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A Letter From the Editors: Fishing Out Fake News

A Letter From the Editors: Fishing Out Fake News

Co-editors-in-chief Jodie Kahan and Samantha Meade comment on the phenomenon of fake news.(via Hiba Ismail, senior)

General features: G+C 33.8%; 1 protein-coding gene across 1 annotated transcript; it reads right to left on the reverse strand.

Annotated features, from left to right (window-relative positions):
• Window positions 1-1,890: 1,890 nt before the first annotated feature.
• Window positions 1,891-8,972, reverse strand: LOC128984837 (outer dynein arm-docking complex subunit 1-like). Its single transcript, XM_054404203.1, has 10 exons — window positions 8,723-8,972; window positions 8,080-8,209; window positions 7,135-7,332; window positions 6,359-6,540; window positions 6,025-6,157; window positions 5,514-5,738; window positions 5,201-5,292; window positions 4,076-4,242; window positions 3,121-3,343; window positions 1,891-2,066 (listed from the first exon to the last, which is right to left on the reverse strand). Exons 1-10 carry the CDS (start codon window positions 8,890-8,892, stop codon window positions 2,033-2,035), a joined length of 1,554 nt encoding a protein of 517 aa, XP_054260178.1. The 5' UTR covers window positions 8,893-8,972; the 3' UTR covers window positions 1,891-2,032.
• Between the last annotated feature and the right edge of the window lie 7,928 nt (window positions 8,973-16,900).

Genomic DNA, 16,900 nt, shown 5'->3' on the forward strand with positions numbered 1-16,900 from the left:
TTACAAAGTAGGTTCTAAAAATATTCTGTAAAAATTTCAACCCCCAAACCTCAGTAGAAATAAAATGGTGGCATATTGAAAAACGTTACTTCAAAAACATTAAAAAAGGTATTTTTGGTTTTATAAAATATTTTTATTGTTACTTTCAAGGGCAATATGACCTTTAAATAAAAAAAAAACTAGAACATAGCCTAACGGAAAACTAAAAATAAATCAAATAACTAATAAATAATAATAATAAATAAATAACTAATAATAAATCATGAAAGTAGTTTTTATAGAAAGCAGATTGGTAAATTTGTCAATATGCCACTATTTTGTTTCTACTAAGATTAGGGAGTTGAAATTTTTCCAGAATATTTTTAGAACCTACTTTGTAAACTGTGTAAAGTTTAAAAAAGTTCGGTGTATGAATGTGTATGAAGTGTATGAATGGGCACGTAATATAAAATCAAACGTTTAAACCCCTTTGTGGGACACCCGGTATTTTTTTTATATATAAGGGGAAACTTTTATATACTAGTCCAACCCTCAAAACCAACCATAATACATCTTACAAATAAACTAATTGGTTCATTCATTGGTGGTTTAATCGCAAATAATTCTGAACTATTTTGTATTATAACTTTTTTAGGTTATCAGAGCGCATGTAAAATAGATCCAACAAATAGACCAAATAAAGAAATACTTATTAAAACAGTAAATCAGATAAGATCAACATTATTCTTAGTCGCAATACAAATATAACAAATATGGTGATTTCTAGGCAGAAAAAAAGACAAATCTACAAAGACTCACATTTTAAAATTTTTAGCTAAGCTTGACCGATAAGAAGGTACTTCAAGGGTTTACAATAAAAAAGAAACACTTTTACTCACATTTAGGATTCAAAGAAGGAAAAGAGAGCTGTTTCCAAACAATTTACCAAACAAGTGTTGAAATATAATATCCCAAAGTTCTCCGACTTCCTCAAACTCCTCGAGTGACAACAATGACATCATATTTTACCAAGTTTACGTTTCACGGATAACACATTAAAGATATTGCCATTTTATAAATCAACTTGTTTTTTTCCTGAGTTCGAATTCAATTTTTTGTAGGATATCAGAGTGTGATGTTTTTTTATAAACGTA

We now live in what has been dubbed “The Age of Information.” This is the era when you can learn how to code on Youtube, order Dominos on Twitter, create a blog for free that gains serious traction. However, information overload comes at a price. The Oxford Dictionary named “Post-truth” as their word of the year, an adjective they’ve defined as “Relating to or denoting circumstances in which objective facts are less influential in shaping public opinion than appeals to emotion and personal belief.” So perhaps this age of Information has transformed into an Age of Post-truth, one where “alternative facts” are more influential than real facts. For the industry of journalism, this means that fake news has equal weight and opportunity to thrive in the media. To believe suggests that there is no tangible evidence or that some may argue with reason for an opposite “belief.” And so we not only believe but know that fake news is dangerous to both society and the industry of journalism, and will therefore combat this phenomenon both as citizens paying attention to the media and as editors of our own publication. The face of media has changed immensely since the days of one news channel and a weekly printed newspaper.  Today news is everywhere, especially online. But how does this news get filtered to separate what is fact and what is fiction? The short answer: it doesn’t. The optimistic and naive part of us wants to believe that fake news headlines are an accident and a result of overzealous journalists eager to release a story. However, the reality is that much of fake news is released intentionally for monetary reasons. The primary cause for the spread of fake news is social media. This information overload means that we’re seeing stories that may not just be inaccurate, but totally made up. And if a fake news story gains traction online, another more legitimate source may pick it up without ever tracing it back to the original and untrustworthy source. Creating content in today’s media landscape is remarkably easy, and creators have grown rather smart in a way that hurts us all. Allen Montgomery (which is not his real name) is the founder of The National Report, an online newspaper that boasts its legitimacy with its tagline, “America’s #1 News Source.” In an interview with the BBC he said, “Obviously the headline is key, and the domain name itself is very much a part of the formula - you need to have a fake news site that looks legitimate as can be." To him, journalism is a game, one where clicks and shares give him points. "Beyond the headline and the first couple of paragraphs people totally stop reading, so as long as the first two or three paragraphs sound like legitimate news then you can do whatever you want at the end of the story and make it ridiculous." Although fake news sounds like something that’s simple to avoid, it’s actually more complex. Much of the reason people are enticed to believe certain stories is because it proves their opinion or worldview right. This is a phenomenon known as confirmation bias. News sites like The National Report know that if they post an article that confirms speculatory accusations, millions of people will share the article with a caption reading something along the lines of “I told you so.” In fact, they bank on this phenomenon for all of their revenue. The phrase “You can’t make this stuff up!” has been turned inside out now that sites that could have once appeared to be legitimate have started to actually just make “stuff” up. As more news franchises turn toward the web as their major platform (shoutout Type One), they are starting to manipulate headlines, gearing toward what will get the most clicks. Even if a false story originated from a true fact, the article can become overly dramatized until it loses its original intent. Of course, it is expected that these publications need to make money at the end of the day. However, owners and investors in charge are losing sight of the difference between vital news that is a journalist’s duty to spread and fluff pieces. In a Last Week Tonight with John Oliver episode, Oliver focuses on the journalism industry. Around eight minutes into the video, Oliver discusses online newspapers that are posting irrelevant stories to make greater revenue, like billionaire Sam Zell, owner of the Tribune Company (manages major publications such as Orlando Sentinel, Chicago Tribune, and LA Times). While there is a difference between fluff stories and fake news, they both stem from the same motives: to boost revenue. It is true that words and meanings change in an evolving society. However, it is our opinion that news should remain news, which is to say news is based upon factual evidence. As a student newspaper run by future journalists and content creators, there are a series of measures Type One takes in order to preserve journalistic integrity. First, all of our citations are taken from credible sources that are thoroughly checked by several people in the editing process. Next, all quotes are taken directly from the source credited, and no quote is taken out of context to manipulate someone's original intent. Our mission as a student newspaper is to educate and inform the Pine Crest community, a job we take with pride and a responsibility to our readership. Incidents in any demographic or industry can cause people to lose sight of the bigger picture. Generally, journalists strive to share fair and complete news that its audience not only needs to know, but also deserves to hear. However, other motives can cause reporters to forget that the media is simply a group of people set out to inform other people. Emotions and opinions do flow in and out of this industry, and it is important that journalists remain grounded to their ethical values. Society of Professional Journalists (SPJ) has a Code of Ethics that promotes integrity and thoroughness in an industry that is oftentimes seen as faceless and heartless. “Be Accountable and Transparent” is one of the headlines in the SPJ Code, a section that focuses on clarity and candor when articles spread fake news. By allowing ourselves to take part in the cycle of fake news, we are spreading gossip as if we were back on the playground. An educated audience is just as powerful as an educated reporter; one needs to know when to stop the cycle. Whether we are creating, reading, sharing, or retweeting news, it is important as the next generation to enter college and ultimately the workforce to understand legitimate sources and stories and weed out false ones. As a publication that creates news by students for students, we, Type One, abide by the industry’s expectations for young journalists, and are honored to be tasked with providing news to the Pine Crest community. We acknowledge that it is our duty to provide accurate and clear coverage of news of all varieties, from all points of view. Sources: BBC, Youtube, The Daily DotSPJ